Exercise Preserves Physical Function in Prostate Cancer Patients with Bone Metastases
Daniel A. Galvao, Edith Cowan UniversityFollow
Dennis R. Taaffe, Edith Cowan UniversityFollow
Nigel Spry, Edith Cowan UniversityFollow
David Joseph, Edith Cowan UniversityFollow
Suzanne K. Chambers, Edith Cowan UniversityFollow
Raphael Chee, Edith Cowan UniversityFollow
Carolyn J. Peddle-Mcintyre, Edith Cowan UniversityFollow
Nicolas H. Hart, Edith Cowan UniversityFollow
Freerk T. Baumann
Robert U. Newton
Lippincott Williams and Wilkins
Exercise Medicine Research Institute
The presence of bone metastases has excluded participation of cancer patients in exercise interventions and is a relative contraindication to supervised exercise in the community setting due to concerns of fragility fracture. We examined the efficacy and safety of a modular multi-modal exercise program in prostate cancer patients with bone metastases.Between 2012 and 2015, 57 prostate cancer patients (70.0±8.4 years; BMI 28.7±4.0 kg/m) with bone metastases (pelvis 75.4%, femur 40.4%, rib/thoracic spine 66.7%, lumbar spine 43.9%, humerus 24.6%, other sites 70.2%) were randomised to multi-modal supervised aerobic, resistance and flexibility exercises undertaken thrice weekly (EX, n=28) or usual care (CON, n=29) for 3 months. Physical function subscale of the SF-36 was the primary endpoint as an indicator of patient-rated physical functioning. Secondary endpoints included objective measures of physical function, lower body muscle strength, body composition and fatigue. Safety was assessed by recording the incidence and severity of any adverse events, skeletal complications, and bone pain throughout the intervention.There was a significant difference between groups for self-reported physical functioning (3.2 points, 95% CI 0.4-6.0 points; p=0.028) and lower body muscle strength (6.6 kg, 95% CI 0.6-12.7; p =0.033) at 3 months favouring EX. However, there was no difference between groups for lean mass (p=0.584), fat mass (p=0.598), or fatigue (p=0.964). There were no exercise-related adverse events or skeletal fractures and no differences in bone pain between EX and CON (p=0.507).Multi-modal modular exercise in prostate cancer patients with bone metastases led to self-reported improvements in physical function and objectively measured lower body muscle strength with no skeletal complications or increased bone pain.This is an open-access article distributed under the terms of the Creative Commons Attribution-Non Commercial-No Derivatives License 4.0 (CCBY-NC-ND), where it is permissible to download and share the work provided it is properly cited. The work cannot be changed in any way or used commercially without permission from the journal.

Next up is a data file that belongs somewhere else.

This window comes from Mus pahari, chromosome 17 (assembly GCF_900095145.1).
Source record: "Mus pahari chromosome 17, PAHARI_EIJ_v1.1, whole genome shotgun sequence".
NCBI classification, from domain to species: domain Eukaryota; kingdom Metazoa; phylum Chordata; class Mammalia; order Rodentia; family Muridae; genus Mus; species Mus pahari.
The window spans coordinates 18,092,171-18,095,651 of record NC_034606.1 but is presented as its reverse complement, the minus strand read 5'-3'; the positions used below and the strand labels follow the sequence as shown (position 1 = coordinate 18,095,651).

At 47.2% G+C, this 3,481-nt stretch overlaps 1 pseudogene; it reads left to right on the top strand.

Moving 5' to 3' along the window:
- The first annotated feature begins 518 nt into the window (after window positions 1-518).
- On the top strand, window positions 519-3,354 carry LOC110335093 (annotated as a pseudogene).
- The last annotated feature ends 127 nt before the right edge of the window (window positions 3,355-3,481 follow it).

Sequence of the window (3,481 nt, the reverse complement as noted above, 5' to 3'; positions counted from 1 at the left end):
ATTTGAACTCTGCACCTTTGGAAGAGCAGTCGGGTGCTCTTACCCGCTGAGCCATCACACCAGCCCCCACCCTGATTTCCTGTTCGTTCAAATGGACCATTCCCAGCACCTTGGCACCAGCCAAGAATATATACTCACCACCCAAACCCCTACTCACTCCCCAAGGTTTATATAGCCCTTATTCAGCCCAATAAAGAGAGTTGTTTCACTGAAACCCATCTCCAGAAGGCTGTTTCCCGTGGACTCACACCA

Creative Commons License
This work is licensed under a Creative Commons Attribution-Noncommercial-No Derivative Works 4.0 License.